Stirring Up Serenity

Low-lit ambience contrasts with brightly arrayed plates at Lime Leaf. Photo by Matt Rose

Red fringe drapery and a low-key zen simmer have long set the scene inside Lime Leaf Thai Fusion, a deceptively narrow storefront on Main Street that unfolds into a long, elegant dining space — not to mention sequestered party seating upstairs. As with many Asian restaurants, the menu goes on for many pages, with vernacular curries providing the top note and a list of starters running from reliably Thai spring rolls to guilty pleasures such as rangoon, deep-fried wontons filled with a creamy crab-and-cream-cheese mixture. (Rangoon always tastes a bit like the county fair no matter where you get them — not that there’s anything wrong with that.)

Lime Leaf has been run for three years by brothers Sam and Ray Zheng, who add seasonal specialties to the tried-and-true menu. Front-end manager Chelsea Hyder infuses even more freshness. On a recent weekday night, she made a basil-and-lime mojito using herbs she grows in front of the restaurant, and the cocktail was superb — stimulating, not too sweet, and an ideal pairing with all the tang happening in the food. “I’m always experimenting with new flavors and combinations to keep things interesting,” says Hyder. (The crisp Chang beer, a Thai import, was another fitting complement to the meal.)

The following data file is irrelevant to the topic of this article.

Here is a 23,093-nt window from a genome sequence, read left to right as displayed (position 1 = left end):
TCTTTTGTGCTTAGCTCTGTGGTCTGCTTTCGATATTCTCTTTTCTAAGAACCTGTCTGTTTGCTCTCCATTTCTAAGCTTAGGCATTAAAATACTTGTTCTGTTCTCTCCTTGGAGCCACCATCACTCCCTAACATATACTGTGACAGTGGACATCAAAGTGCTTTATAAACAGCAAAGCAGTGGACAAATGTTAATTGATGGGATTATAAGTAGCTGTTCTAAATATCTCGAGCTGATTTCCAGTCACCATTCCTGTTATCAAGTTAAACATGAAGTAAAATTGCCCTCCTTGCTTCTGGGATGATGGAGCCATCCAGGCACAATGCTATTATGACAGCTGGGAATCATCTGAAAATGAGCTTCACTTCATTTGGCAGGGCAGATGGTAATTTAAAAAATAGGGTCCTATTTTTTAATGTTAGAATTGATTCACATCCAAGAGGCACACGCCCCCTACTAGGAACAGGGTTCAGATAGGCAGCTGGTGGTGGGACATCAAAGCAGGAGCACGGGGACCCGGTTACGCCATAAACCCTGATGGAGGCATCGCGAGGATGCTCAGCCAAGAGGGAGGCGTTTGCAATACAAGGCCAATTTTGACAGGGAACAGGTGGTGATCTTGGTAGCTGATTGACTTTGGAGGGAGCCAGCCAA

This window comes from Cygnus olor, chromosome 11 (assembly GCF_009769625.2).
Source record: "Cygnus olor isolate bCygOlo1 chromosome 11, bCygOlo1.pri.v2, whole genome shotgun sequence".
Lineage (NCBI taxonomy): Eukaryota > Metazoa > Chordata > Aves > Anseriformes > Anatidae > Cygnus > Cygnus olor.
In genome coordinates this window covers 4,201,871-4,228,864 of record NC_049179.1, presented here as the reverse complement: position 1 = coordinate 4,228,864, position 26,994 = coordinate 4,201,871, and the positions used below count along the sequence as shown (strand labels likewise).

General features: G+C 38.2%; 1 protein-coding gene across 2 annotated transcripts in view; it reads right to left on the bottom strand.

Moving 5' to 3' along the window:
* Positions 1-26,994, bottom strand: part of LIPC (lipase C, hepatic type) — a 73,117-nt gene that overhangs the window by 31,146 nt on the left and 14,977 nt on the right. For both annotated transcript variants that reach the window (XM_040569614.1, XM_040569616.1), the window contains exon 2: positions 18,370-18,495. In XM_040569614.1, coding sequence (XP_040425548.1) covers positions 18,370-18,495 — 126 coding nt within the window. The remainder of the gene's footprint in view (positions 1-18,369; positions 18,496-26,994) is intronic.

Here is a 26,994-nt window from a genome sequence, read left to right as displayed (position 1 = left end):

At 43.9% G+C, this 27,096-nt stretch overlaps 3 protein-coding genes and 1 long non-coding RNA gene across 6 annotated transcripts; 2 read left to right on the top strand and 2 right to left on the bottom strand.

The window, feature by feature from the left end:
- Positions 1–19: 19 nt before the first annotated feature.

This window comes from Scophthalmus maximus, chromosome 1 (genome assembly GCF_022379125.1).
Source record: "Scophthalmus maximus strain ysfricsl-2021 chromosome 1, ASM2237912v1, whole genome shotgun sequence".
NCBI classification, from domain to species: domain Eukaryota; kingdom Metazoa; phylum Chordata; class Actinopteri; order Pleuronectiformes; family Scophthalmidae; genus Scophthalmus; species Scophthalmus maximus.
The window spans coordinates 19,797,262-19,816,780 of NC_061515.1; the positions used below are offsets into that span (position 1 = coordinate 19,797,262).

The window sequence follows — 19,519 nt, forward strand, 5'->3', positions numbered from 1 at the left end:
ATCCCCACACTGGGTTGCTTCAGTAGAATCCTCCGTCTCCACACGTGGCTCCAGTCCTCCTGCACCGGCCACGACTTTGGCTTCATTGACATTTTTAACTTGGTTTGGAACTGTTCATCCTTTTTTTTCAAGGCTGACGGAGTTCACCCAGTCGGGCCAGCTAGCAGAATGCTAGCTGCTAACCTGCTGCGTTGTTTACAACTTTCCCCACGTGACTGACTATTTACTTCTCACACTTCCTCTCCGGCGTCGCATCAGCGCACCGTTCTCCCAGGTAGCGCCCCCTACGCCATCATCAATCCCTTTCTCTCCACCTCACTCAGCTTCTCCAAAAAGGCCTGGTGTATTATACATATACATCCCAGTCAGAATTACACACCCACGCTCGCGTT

Photo by Matt Rose

Lime Leaf’s lettuce-leaf wraps are lovely, providing the kind of eureka moment common in today’s carb-free milieu — “wow, you don’t need bread for a wrap, and I could totally make these at home!” Except you probably couldn’t, or wouldn’t, because the wraps here are prepared with such high delicacy it’s hard to imagine taking the time to recreate the exact taste and texture. The ground beef was finely chopped, the lettuce whispered of homegrown origins, and the seasoning and sauce were produced with careful balance.

Chosen from the nightly chef’s-specials menu, the pepper-steak entree contained basic ingredients — it was more Pan Asian than specifically Thai. But the prime rib was tender and generously portioned, served hibachi-style on a dramatically hissing iron plate paced over a heat-absorbing fiber mat.

The Gang Masamon, one of the classic curries, comes with a choice of protein, and here tofu seemed like the best choice, providing an even texture while letting the substantial sauce — savory but not too heavy — keep all the attention. Though it had a two-chili warning, denoting extra spice, the dish seemed quite mild. In the end, potatoes, cashews, and pineapple made for a winning effect. Lime Leaf also offers four other curries: Green (eggplant, peas, bamboo shoots, and basil are the highlighted veggies); Red (bell pepper); Yellow (onions and potatoes); and Panang (lime leaves). The familiar Pad Thai is listed under the noodle bowls.

Hyder acknowledges the expanding downtown restaurant scene. “Seeing new and different concepts is great,” she says. “If anything, it inspires us to work a little harder.” She notes the direct competition of two other Thai restaurants within walking distance of Lime Leaf. But her regulars come back with a certain craving. “Our recipe is a little more full and bold than the other places in town,” says Hyder. “I personally believe our curries are the star of the show.”

Lime Leaf Thai Fusion (342 North Main St., Hendersonville) is open every day, Monday through Friday from 11am-3pm (lunch) and 5-9pm (dinner), and Saturday and Sunday from 12-9pm. For more information, call 828-692-3300.

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